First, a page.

As tennis fans gather for the U.S. Open this month at Flushing Meadows, N.Y., all eyes will be on the Williams sisters. Many are curious to see if Venus can bounce back after her second consecutive Wimbledon loss to sister Serena. But regardless of the Open's outcome, the 23-year-old seems to have realized there is life after tennis. In late 2002 she started V Starr Interiors, an interior design business in Jupiter, Fla. The idea is that when Williams retires from the game -- and she hasn't said when that might be -- she will devote herself full-time to the firm.
Williams joins a long line of male pro athletes who started companies to leverage their wealth, name recognition, and connections. Magic Johnson owns movie theaters. Joe Montana is one of several football greats who, together, run a venture capital firm. And Roger Staubach and John Stallworth founded Inc. 500 companies.
But though a company can provide an athlete with long-term financial security, starting a business is always a risk. So far, Williams seems to be doing okay. V Starr has six active accounts and projected gross sales nearing $1 million by year's end, says Williams's partner, Bonnie Nathan. (Williams found Nathan, who has 25 years of interior design experience, through an Internet job posting.) And the market seems promising. Census figures show that the number of single homes approved for construction in Florida for 2002 increased by nearly 32% since 1998.
But will deep-pocketed clients trust Williams with their living rooms? Though Venus is a fashion plate, Nathan says V Starr will not push a specific aesthetic and will instead "design for our clients." But Ed Rice of Interbrand, a San Francisco branding firm, notes that even if Venus has a knack for design clients will first think of athleticism when they think of her. "What does the Venus brand bring to an interior design firm?" he asks. "Awareness alone isn't enough." Gail Green, CEO of Green & Company Inc., a Manhattan design firm, suggests that Williams acquaint herself with the smart set. Design is "all about keeping up with the Joneses" and "word of mouth," she notes. "I would suggest to her to establish a set of connections and work those connections," Green says.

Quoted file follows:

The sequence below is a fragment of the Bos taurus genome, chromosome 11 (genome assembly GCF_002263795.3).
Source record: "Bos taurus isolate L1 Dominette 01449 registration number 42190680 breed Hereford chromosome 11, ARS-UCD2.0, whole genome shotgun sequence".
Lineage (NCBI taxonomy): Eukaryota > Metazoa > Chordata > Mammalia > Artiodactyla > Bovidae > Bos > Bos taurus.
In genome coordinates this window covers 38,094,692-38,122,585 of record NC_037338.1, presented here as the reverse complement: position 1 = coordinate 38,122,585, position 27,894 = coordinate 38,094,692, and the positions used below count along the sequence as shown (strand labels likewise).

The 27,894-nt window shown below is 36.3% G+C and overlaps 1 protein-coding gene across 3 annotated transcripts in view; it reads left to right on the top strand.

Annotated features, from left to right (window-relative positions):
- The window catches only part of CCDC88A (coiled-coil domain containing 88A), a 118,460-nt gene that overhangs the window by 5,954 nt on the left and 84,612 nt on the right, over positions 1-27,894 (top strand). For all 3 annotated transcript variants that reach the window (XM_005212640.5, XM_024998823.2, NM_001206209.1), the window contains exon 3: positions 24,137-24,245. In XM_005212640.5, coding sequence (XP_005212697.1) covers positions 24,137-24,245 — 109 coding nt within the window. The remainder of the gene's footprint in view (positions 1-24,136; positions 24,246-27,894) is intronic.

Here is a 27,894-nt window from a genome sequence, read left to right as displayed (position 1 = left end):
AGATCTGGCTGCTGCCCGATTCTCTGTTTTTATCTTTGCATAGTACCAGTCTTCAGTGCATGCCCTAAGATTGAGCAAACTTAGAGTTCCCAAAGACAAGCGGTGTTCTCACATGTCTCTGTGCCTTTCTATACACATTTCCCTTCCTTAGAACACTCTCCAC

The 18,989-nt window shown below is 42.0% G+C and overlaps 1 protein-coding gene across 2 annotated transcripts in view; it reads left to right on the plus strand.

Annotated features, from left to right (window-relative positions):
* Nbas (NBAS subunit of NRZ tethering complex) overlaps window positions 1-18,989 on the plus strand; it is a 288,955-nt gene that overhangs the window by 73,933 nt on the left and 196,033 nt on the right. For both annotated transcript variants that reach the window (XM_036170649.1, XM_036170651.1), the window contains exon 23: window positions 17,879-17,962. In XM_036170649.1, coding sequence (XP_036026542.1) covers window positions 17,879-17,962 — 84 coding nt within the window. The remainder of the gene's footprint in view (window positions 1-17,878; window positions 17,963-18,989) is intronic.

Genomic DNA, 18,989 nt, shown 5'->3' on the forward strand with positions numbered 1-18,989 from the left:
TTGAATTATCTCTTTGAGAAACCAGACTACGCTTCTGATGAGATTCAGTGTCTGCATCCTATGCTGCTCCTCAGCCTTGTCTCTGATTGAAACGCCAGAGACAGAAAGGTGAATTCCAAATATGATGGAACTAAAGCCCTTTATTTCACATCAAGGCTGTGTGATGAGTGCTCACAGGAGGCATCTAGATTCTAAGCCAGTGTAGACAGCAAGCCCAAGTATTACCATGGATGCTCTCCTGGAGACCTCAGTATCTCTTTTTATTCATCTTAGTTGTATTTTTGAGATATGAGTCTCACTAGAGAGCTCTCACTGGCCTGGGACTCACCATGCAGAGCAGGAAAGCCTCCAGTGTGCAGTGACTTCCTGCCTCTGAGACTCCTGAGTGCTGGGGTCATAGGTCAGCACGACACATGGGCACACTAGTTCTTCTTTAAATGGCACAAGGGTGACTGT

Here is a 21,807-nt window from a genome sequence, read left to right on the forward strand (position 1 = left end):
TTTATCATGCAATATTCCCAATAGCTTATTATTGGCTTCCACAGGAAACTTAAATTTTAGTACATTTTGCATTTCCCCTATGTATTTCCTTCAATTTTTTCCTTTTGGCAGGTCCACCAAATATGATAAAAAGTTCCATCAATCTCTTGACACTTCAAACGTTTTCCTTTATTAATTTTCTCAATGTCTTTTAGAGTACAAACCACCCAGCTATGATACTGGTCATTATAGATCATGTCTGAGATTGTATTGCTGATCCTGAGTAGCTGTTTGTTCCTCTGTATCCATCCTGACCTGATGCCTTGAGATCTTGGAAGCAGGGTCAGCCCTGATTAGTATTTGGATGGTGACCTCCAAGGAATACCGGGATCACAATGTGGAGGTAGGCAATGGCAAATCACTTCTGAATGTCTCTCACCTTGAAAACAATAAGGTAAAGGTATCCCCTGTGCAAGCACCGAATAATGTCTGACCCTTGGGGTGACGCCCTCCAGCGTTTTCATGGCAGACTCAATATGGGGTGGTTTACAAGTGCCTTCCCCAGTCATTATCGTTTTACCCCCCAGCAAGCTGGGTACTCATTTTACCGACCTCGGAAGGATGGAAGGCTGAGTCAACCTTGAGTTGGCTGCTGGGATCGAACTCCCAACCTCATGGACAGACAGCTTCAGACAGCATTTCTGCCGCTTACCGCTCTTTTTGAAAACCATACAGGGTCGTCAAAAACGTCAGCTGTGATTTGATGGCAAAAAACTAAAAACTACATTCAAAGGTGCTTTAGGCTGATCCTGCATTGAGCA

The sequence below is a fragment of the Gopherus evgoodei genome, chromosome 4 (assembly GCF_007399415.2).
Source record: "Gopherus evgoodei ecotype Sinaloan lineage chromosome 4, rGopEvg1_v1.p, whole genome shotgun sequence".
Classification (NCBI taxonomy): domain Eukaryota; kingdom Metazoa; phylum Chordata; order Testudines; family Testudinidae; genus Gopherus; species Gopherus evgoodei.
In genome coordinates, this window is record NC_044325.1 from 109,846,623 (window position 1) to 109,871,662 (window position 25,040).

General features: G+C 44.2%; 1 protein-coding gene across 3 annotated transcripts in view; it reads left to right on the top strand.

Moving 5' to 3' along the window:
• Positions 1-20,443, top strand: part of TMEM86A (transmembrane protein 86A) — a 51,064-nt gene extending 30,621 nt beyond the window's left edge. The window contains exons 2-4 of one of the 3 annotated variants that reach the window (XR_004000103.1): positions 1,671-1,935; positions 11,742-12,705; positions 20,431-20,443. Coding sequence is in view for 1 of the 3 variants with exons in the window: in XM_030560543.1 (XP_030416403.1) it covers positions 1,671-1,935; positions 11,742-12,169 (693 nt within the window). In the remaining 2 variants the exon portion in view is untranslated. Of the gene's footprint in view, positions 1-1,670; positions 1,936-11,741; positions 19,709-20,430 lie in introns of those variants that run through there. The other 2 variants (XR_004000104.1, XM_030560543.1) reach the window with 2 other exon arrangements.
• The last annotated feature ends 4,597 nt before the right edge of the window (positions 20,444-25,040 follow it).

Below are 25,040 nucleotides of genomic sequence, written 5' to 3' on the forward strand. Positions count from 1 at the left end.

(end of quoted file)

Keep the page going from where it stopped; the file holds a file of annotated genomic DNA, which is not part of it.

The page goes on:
Nathan for one, promises that Williams is up to the task. Venus has studied fashion design at the Art Institute of Fort Lauderdale, and is working toward an interior decorating license. And even when she's on her pro tour globetrot, Williams checks in -- particularly to ask about the budget. Because Williams wants to keep her overhead low, Nathan adds, the firm has only two full-time employees and two student interns. "Granted, because of her celebrity, we have access to things some people don't have access to," Nathan explains, "but we need to stay grounded."